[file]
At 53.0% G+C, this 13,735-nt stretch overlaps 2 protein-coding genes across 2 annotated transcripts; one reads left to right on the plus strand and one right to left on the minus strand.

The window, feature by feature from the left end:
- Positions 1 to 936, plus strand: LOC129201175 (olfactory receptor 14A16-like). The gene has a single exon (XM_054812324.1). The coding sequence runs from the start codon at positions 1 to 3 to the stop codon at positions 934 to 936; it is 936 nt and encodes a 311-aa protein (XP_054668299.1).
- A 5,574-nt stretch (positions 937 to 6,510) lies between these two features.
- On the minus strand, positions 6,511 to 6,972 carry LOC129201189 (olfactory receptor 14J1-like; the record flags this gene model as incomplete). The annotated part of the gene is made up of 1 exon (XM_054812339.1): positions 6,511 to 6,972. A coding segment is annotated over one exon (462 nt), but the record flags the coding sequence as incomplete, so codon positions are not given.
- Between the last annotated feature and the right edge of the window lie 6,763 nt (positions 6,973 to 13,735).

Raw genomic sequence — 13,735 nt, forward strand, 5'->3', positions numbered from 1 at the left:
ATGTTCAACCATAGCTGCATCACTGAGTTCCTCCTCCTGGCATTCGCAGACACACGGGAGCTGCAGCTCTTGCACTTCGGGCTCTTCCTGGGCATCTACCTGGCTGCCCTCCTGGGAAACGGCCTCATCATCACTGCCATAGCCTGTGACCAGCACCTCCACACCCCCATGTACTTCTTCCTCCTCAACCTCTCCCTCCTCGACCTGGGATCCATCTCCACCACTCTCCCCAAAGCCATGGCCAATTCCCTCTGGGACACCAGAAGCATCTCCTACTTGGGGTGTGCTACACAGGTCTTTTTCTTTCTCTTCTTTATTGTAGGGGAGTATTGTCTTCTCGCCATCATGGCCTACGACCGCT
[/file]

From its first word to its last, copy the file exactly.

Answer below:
At 53.0% G+C, this 13,735-nt stretch overlaps 2 protein-coding genes across 2 annotated transcripts; one reads left to right on the plus strand and one right to left on the minus strand.

The window, feature by feature from the left end:
- Positions 1 to 936, plus strand: LOC129201175 (olfactory receptor 14A16-like). The gene has a single exon (XM_054812324.1). The coding sequence runs from the start codon at positions 1 to 3 to the stop codon at positions 934 to 936; it is 936 nt and encodes a 311-aa protein (XP_054668299.1).
- A 5,574-nt stretch (positions 937 to 6,510) lies between these two features.
- On the minus strand, positions 6,511 to 6,972 carry LOC129201189 (olfactory receptor 14J1-like; the record flags this gene model as incomplete). The annotated part of the gene is made up of 1 exon (XM_054812339.1): positions 6,511 to 6,972. A coding segment is annotated over one exon (462 nt), but the record flags the coding sequence as incomplete, so codon positions are not given.
- Between the last annotated feature and the right edge of the window lie 6,763 nt (positions 6,973 to 13,735).

Raw genomic sequence — 13,735 nt, forward strand, 5'->3', positions numbered from 1 at the left:
ATGTTCAACCATAGCTGCATCACTGAGTTCCTCCTCCTGGCATTCGCAGACACACGGGAGCTGCAGCTCTTGCACTTCGGGCTCTTCCTGGGCATCTACCTGGCTGCCCTCCTGGGAAACGGCCTCATCATCACTGCCATAGCCTGTGACCAGCACCTCCACACCCCCATGTACTTCTTCCTCCTCAACCTCTCCCTCCTCGACCTGGGATCCATCTCCACCACTCTCCCCAAAGCCATGGCCAATTCCCTCTGGGACACCAGAAGCATCTCCTACTTGGGGTGTGCTACACAGGTCTTTTTCTTTCTCTTCTTTATTGTAGGGGAGTATTGTCTTCTCGCCATCATGGCCTACGACCGCT